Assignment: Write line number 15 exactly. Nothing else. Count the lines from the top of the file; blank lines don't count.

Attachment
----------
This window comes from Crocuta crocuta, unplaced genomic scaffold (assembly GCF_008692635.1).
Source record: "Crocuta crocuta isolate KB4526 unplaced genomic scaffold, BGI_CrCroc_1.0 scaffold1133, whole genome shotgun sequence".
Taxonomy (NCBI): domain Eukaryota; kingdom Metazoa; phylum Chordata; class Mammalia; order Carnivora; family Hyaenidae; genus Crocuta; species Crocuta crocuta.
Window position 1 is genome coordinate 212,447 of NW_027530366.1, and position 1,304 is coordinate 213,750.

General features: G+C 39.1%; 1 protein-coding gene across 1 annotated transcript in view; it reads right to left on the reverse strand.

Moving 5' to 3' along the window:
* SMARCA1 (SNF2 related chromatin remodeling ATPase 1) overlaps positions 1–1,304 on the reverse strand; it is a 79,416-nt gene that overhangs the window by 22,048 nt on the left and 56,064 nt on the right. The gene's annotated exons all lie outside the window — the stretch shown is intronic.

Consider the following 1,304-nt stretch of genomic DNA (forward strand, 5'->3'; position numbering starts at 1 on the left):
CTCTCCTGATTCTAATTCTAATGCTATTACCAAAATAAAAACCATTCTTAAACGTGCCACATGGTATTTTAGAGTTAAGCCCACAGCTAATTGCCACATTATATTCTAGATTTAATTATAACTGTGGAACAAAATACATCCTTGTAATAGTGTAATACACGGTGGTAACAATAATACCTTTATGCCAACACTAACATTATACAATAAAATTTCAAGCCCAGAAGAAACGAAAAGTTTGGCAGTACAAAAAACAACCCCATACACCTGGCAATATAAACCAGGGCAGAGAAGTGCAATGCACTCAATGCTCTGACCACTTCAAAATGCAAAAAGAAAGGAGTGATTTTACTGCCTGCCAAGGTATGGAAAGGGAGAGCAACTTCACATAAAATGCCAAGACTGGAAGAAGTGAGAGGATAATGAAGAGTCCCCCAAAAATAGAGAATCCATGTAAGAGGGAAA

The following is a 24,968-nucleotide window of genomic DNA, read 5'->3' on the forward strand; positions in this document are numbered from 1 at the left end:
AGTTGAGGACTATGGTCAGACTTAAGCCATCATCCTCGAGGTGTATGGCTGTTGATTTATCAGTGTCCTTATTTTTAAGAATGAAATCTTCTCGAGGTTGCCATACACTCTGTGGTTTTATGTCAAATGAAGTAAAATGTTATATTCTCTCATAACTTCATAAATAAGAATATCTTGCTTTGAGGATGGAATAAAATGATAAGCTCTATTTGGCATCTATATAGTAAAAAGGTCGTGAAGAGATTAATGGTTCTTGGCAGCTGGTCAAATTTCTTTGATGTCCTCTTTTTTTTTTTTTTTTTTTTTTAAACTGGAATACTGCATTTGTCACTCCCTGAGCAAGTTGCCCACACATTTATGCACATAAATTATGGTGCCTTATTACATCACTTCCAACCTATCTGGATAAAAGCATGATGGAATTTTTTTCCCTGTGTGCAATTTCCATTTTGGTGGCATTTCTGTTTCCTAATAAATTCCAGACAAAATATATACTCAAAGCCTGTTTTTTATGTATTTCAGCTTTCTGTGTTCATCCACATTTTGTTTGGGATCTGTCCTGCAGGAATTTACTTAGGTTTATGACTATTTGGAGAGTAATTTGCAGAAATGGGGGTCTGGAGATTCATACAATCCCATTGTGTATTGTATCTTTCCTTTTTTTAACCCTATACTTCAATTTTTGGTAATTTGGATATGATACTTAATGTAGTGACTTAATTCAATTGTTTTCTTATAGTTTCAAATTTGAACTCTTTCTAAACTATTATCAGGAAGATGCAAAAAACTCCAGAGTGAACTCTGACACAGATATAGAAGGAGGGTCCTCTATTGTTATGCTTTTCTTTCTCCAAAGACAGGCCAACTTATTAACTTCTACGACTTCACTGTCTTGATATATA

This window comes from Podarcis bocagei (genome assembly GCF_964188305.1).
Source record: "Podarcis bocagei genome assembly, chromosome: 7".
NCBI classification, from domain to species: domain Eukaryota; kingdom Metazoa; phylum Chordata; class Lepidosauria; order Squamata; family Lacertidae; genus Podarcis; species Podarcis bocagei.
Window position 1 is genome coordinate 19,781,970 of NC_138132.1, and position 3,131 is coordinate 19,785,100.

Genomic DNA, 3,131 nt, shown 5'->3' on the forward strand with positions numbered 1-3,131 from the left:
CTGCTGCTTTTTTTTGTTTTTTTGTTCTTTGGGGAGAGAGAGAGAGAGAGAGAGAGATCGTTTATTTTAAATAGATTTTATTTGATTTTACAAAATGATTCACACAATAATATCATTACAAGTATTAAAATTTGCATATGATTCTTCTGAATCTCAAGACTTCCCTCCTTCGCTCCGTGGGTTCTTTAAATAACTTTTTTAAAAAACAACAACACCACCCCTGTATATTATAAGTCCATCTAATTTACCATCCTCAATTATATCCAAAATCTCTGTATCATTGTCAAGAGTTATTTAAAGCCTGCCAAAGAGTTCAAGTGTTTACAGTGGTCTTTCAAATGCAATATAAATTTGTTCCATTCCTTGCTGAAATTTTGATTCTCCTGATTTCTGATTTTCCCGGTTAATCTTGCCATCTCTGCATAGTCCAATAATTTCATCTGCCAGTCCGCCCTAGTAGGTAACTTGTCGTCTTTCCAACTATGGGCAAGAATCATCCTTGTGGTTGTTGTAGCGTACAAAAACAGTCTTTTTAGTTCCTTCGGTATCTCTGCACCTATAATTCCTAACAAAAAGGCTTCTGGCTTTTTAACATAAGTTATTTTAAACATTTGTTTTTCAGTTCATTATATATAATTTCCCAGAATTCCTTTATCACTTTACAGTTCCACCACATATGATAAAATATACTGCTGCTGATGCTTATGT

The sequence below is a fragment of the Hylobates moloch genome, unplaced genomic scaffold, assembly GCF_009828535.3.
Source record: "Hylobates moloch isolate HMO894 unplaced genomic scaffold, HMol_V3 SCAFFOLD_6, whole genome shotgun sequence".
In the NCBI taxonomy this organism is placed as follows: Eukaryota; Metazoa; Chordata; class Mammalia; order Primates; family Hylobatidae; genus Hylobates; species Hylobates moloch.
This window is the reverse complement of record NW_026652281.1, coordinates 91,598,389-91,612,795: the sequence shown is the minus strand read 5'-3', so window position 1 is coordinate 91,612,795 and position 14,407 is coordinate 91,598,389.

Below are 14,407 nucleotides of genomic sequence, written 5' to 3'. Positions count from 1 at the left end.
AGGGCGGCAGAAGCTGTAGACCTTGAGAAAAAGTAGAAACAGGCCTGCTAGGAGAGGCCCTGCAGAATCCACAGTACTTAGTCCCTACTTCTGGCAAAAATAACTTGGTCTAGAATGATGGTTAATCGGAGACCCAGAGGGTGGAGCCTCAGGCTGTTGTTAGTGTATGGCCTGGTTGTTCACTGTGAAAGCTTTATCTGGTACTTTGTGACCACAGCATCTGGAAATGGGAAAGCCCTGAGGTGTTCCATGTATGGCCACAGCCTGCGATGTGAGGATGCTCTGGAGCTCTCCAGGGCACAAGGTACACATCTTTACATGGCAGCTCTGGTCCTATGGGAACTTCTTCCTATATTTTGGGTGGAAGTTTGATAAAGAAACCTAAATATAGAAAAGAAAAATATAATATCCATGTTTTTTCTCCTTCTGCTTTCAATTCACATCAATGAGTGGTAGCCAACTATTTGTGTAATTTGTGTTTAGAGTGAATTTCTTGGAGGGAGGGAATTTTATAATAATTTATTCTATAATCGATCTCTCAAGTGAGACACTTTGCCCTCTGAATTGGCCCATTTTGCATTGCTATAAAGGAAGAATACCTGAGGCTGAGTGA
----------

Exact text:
Window position 1 is genome coordinate 19,781,970 of NC_138132.1, and position 3,131 is coordinate 19,785,100.